What do yoga, massage therapy, energy work, Zen meditation, Mindfulness meditation and HeartMath have in common?
Each of these modalities uses deep breathing to help you to relax, center and release stress from the body-mind. And the beauty of using breath work for well-being is that it can be done anywhere, anytime.
Keri Tuit, Psy.D., an assistant professor of psychiatry at Yale University, is quoted as saying in a 2014 article, “Breathing is one of the most important connections between your mind and your body.”
Here’s how she says it works: “When the pressure starts mounting […] you go into fight-or-flight mode, and your brain releases a cascade of tension-triggering hormones that cause the heart to race. But you can reverse that process by lengthening your inhales and exhales, which has a two-fold outcome: Measured deep breathing automatically slows down your heartbeat and relaxes your entire body … and as you concentrate on your breathing, you become less focused on your worries, making recovery from stress easier.”
Breath work is one of the first self-care techniques I teach retreat guests at Your Liminal Space, and then we pair it with other strategies, such as walking, mirror work, visualizations and journaling.
In the tradition of Mindfulness mediation, which I personally use daily, you begin seated in a comfortable position with feet flat on the floor and eyes closed or staring at a focal point on the floor in front of you. Breathing normally, notice where your breath is when you inhale. How far does it go down into your body? Is it in the throat, chest, below the diaphragm or deeper into the belly?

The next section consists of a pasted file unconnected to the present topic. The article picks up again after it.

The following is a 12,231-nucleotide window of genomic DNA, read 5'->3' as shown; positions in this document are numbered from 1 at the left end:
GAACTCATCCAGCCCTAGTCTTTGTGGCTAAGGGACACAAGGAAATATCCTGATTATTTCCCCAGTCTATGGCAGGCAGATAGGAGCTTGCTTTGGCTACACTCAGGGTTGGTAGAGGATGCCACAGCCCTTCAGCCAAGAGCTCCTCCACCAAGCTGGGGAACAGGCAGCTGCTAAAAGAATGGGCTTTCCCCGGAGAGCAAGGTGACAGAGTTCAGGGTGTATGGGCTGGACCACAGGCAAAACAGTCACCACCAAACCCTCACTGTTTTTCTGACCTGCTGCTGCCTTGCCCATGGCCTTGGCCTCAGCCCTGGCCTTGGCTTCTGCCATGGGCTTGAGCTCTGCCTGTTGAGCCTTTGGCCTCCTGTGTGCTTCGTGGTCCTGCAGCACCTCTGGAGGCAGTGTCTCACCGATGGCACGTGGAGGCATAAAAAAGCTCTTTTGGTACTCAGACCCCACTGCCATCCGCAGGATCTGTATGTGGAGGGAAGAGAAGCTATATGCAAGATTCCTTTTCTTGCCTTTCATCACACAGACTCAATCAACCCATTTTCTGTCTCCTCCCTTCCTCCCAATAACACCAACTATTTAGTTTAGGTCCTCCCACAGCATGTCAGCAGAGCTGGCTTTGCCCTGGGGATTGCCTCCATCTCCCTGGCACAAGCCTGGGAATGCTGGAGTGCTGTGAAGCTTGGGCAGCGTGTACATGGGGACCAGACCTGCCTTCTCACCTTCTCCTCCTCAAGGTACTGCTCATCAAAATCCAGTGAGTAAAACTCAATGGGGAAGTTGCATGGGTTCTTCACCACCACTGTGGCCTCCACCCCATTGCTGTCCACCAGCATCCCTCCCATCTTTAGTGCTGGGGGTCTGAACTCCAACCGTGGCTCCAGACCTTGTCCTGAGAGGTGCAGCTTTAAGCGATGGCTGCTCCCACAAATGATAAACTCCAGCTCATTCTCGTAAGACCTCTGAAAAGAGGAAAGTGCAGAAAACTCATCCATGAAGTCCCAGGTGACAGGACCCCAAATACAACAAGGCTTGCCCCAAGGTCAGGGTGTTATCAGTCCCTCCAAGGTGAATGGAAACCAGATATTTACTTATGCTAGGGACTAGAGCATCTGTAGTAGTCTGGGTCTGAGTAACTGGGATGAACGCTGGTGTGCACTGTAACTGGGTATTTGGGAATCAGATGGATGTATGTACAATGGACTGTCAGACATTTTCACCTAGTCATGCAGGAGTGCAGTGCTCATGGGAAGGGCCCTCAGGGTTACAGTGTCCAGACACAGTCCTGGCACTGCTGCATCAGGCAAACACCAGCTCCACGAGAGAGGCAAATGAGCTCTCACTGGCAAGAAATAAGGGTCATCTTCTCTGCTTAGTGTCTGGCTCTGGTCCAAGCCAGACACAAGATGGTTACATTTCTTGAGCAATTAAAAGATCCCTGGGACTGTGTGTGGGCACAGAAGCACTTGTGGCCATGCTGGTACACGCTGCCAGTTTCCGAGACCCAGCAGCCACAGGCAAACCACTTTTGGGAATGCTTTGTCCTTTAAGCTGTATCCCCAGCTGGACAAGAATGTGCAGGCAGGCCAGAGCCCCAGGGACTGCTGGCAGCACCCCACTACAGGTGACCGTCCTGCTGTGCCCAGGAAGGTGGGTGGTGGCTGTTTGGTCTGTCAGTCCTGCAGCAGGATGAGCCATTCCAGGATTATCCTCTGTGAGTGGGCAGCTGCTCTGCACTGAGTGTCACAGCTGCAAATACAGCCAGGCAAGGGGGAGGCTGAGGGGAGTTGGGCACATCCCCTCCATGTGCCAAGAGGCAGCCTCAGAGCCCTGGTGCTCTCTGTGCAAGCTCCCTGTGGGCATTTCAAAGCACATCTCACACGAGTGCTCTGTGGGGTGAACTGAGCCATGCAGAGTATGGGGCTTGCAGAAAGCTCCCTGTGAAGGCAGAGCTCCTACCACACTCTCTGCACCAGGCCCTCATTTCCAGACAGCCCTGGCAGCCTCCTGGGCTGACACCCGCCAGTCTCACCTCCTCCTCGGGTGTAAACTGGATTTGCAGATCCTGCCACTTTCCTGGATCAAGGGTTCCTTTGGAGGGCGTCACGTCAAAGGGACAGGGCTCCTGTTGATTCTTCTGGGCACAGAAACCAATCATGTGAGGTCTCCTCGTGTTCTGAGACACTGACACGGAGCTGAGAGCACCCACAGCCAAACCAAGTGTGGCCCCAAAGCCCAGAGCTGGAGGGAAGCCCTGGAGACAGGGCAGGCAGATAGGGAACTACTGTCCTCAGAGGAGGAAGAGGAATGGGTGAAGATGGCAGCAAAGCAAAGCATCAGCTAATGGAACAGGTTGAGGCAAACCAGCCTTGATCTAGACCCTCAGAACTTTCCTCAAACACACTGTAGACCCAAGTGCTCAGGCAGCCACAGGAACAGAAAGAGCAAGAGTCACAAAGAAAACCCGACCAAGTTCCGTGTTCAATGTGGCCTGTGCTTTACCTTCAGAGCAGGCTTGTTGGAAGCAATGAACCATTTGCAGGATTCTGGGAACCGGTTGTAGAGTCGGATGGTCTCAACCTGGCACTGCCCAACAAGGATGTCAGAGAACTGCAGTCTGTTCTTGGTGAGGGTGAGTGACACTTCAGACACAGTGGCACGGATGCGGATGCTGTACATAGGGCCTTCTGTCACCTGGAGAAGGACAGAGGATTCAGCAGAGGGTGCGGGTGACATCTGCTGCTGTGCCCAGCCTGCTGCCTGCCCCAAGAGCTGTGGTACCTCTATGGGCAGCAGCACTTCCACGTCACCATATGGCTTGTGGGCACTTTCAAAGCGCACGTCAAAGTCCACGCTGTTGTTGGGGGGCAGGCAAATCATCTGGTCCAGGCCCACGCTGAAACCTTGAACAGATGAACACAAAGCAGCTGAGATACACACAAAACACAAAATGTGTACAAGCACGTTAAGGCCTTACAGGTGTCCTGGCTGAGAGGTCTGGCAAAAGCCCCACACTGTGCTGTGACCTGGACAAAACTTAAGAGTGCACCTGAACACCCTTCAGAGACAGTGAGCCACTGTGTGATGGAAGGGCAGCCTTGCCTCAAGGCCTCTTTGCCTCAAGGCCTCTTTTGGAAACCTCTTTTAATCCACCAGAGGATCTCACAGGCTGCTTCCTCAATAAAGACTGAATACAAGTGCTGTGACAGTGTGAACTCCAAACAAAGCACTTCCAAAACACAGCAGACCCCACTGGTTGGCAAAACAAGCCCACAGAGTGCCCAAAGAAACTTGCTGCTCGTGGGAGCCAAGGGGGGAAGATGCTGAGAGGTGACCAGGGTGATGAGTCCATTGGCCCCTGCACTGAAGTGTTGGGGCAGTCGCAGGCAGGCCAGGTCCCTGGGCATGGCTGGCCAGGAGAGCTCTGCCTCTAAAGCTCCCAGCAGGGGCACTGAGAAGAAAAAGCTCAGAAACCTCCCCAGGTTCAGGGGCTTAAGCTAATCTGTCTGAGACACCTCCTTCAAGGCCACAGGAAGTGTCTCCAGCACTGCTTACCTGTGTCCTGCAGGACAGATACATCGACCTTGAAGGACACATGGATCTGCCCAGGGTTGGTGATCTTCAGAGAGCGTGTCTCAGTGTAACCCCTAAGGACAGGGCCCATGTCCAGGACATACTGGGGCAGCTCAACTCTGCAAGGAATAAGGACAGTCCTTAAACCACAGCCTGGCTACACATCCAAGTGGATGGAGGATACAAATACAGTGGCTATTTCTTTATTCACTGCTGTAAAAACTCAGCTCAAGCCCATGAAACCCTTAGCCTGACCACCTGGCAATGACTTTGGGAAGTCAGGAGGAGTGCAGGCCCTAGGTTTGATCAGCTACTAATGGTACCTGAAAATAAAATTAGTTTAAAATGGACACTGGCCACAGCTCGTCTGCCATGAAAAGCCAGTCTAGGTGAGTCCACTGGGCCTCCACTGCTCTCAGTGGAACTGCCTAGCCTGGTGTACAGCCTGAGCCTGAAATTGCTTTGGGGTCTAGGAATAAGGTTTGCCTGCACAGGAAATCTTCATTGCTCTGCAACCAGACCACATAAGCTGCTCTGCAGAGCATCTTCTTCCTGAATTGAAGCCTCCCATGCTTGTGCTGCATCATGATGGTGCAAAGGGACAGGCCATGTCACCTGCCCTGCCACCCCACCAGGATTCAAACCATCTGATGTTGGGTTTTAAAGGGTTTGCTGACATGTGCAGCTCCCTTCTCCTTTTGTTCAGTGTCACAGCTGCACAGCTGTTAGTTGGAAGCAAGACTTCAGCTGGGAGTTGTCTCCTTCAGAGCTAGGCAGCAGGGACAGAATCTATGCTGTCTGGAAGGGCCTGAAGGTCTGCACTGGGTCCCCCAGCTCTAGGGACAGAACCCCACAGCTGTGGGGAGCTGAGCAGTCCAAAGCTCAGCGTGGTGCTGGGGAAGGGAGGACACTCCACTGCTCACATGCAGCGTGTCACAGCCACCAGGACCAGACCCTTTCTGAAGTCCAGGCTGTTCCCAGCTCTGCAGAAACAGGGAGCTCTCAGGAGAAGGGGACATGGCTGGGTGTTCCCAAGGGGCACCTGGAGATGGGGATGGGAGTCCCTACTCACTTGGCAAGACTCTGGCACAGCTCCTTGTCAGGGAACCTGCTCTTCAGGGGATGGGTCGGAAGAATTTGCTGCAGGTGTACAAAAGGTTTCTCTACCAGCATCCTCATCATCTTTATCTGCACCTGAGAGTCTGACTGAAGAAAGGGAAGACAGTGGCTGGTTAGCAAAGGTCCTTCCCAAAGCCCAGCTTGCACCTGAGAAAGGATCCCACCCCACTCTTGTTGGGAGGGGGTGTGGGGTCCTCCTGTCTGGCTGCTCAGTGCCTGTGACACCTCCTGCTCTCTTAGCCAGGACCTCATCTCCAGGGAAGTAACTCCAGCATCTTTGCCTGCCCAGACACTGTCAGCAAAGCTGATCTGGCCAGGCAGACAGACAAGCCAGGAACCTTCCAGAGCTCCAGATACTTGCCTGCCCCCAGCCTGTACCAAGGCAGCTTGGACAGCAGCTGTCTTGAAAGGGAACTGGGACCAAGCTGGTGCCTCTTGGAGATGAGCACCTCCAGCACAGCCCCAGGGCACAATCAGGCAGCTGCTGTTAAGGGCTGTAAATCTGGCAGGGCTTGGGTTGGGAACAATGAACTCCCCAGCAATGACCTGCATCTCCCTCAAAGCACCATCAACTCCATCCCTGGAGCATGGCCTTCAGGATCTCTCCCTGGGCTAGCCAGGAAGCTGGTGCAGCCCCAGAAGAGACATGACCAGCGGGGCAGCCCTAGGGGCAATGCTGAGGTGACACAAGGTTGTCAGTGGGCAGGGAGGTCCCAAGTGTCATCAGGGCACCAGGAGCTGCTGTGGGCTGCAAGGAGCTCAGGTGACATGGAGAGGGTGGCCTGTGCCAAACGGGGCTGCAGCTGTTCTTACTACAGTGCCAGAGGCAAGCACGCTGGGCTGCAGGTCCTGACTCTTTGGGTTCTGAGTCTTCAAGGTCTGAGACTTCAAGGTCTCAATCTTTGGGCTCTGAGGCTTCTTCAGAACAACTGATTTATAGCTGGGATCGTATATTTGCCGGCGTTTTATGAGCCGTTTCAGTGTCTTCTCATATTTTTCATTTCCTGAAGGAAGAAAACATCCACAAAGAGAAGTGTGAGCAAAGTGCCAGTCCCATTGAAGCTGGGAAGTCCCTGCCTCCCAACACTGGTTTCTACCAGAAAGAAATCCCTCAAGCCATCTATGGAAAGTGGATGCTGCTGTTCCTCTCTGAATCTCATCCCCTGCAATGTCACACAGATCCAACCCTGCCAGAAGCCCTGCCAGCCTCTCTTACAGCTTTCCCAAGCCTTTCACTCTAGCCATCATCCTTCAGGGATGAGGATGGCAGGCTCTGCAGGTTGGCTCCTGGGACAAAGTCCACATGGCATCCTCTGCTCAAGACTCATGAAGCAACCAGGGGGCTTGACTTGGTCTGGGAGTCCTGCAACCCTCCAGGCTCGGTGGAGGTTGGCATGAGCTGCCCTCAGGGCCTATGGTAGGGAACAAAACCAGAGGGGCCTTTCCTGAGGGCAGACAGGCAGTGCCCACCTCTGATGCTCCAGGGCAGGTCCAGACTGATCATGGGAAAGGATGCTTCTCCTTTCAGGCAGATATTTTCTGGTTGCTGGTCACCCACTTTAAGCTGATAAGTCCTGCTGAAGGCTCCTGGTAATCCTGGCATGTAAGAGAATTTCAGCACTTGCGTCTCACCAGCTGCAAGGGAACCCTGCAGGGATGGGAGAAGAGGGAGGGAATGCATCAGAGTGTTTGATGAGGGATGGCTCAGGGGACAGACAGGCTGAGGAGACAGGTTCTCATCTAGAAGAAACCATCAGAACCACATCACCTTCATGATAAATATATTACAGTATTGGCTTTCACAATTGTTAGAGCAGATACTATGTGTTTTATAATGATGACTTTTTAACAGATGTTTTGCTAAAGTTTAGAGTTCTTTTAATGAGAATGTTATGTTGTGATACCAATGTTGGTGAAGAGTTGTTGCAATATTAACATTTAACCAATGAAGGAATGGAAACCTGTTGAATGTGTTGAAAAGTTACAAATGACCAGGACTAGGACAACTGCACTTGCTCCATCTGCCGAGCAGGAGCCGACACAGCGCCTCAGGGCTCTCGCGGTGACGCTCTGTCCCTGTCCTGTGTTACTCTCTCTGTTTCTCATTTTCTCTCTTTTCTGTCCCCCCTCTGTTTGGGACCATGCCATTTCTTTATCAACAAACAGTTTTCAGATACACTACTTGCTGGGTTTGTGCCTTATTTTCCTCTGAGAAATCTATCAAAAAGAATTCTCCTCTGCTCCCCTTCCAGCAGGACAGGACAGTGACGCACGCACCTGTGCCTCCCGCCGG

Many discover their breath to land in the upper chest area. This is quite normal in our fast paced world. We literally don’t take the time to breathe deeply.
Place one hand over your lower belly, and with every successive breath, very gently breathe toward your hand. Expand the belly outward with the in-breath and contract it with out-breath. Physically, this helps your lungs fill with more oxygen and pushes out more carbon dioxide from your body, which maximizes the oxygen to your bloodstream.
This may feel unusual at first but, with focused attention, imagining your breath moving more fully and deeply into your body, you will soon be able to breathe quite naturally in this way.
Practice this kind of breathing each day for 5 or 10 minutes, and then increase to 20 minutes or longer when it feels right to you. I invite you to notice how you feel before you begin your breathing practice … and then how you feel afterward.
When you do something wonderful for your body-mind, it becomes easy and natural to implement a strategy such as mindful breathing when you need it.
Which brings me to the important question: When do you need it?
Be an observer in your own life. Recall your day and notice the when, where, what, why and with whom your stress peaks. Watch for these triggers in the days ahead and try using your breath to face into them with a sense of balance and calm.
Many Blessings, Plynn